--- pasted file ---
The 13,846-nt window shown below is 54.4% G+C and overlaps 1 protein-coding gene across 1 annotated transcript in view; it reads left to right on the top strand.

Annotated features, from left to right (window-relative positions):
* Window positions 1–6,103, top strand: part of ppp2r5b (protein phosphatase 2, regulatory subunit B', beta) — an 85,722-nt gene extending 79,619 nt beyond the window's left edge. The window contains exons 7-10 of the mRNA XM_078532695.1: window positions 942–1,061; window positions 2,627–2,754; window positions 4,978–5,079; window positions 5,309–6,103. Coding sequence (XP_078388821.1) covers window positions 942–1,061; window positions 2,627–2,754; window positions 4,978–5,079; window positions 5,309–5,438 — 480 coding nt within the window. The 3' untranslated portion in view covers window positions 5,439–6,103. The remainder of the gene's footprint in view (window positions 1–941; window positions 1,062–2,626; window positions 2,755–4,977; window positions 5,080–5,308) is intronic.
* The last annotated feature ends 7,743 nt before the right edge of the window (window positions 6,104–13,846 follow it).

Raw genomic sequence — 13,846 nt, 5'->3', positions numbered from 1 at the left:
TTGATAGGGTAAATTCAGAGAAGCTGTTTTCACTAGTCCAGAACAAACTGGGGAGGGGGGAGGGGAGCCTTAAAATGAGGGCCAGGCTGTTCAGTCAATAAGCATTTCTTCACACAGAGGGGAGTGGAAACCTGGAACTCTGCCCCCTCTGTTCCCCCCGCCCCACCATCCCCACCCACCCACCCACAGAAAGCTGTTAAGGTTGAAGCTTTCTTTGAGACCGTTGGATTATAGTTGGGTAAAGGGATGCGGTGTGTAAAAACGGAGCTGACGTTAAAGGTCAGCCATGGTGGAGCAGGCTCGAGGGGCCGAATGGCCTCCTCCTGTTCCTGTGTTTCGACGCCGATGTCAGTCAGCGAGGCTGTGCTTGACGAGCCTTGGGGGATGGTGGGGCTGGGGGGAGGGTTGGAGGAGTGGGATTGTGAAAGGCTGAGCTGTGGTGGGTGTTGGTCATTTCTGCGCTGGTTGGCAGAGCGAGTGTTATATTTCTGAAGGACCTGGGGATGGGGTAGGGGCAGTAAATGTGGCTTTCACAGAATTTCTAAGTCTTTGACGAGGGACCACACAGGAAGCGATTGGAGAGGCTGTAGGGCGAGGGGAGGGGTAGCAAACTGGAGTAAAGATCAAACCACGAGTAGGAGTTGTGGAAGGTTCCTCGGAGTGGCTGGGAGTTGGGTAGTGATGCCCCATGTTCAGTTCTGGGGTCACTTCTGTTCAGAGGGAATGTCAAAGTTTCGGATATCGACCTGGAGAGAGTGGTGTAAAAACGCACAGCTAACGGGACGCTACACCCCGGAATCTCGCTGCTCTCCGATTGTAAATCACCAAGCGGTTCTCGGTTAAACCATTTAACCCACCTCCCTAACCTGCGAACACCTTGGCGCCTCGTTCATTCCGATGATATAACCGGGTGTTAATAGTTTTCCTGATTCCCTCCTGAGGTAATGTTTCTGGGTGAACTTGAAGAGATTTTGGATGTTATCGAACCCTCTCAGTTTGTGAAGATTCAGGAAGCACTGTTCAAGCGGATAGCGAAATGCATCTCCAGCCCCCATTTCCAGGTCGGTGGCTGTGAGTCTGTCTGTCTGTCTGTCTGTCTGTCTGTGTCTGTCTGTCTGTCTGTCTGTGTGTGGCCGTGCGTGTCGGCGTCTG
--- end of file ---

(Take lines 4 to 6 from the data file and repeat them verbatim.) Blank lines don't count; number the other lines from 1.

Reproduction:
* The last annotated feature ends 7,743 nt before the right edge of the window (window positions 6,104–13,846 follow it).

Raw genomic sequence — 13,846 nt, 5'->3', positions numbered from 1 at the left:
TTGATAGGGTAAATTCAGAGAAGCTGTTTTCACTAGTCCAGAACAAACTGGGGAGGGGGGAGGGGAGCCTTAAAATGAGGGCCAGGCTGTTCAGTCAATAAGCATTTCTTCACACAGAGGGGAGTGGAAACCTGGAACTCTGCCCCCTCTGTTCCCCCCGCCCCACCATCCCCACCCACCCACCCACAGAAAGCTGTTAAGGTTGAAGCTTTCTTTGAGACCGTTGGATTATAGTTGGGTAAAGGGATGCGGTGTGTAAAAACGGAGCTGACGTTAAAGGTCAGCCATGGTGGAGCAGGCTCGAGGGGCCGAATGGCCTCCTCCTGTTCCTGTGTTTCGACGCCGATGTCAGTCAGCGAGGCTGTGCTTGACGAGCCTTGGGGGATGGTGGGGCTGGGGGGAGGGTTGGAGGAGTGGGATTGTGAAAGGCTGAGCTGTGGTGGGTGTTGGTCATTTCTGCGCTGGTTGGCAGAGCGAGTGTTATATTTCTGAAGGACCTGGGGATGGGGTAGGGGCAGTAAATGTGGCTTTCACAGAATTTCTAAGTCTTTGACGAGGGACCACACAGGAAGCGATTGGAGAGGCTGTAGGGCGAGGGGAGGGGTAGCAAACTGGAGTAAAGATCAAACCACGAGTAGGAGTTGTGGAAGGTTCCTCGGAGTGGCTGGGAGTTGGGTAGTGATGCCCCATGTTCAGTTCTGGGGTCACTTCTGTTCAGAGGGAATGTCAAAGTTTCGGATATCGACCTGGAGAGAGTGGTGTAAAAACGCACAGCTAACGGGACGCTACACCCCGGAATCTCGCTGCTCTCCGATTGTAAATCACCAAGCGGTTCTCGGTTAAACCATTTAACCCACCTCCCTAACCTGCGAACACCTTGGCGCCTCGTTCATTCCGATGATATAACCGGGTGTTAATAGTTTTCCTGATTCCCTCCTGAGGTAATGTTTCTGGGTGAACTTGAAGAGATTTTGGATGTTATCGAACCCTCTCAGTTTGTGAAGATTCAGGAAGCACTGTTCAAGCGGATAGCGAAATGCATCTCCAGCCCCCATTTCCAGGTCGGTGGCTGTGAGTCTGTCTGTCTGTCTGTCTGTCTGTCTGTGTCTGTCTGTCTGTCTGTCTGTGTGTGGCCGTGCGTGTCGGCGTCTG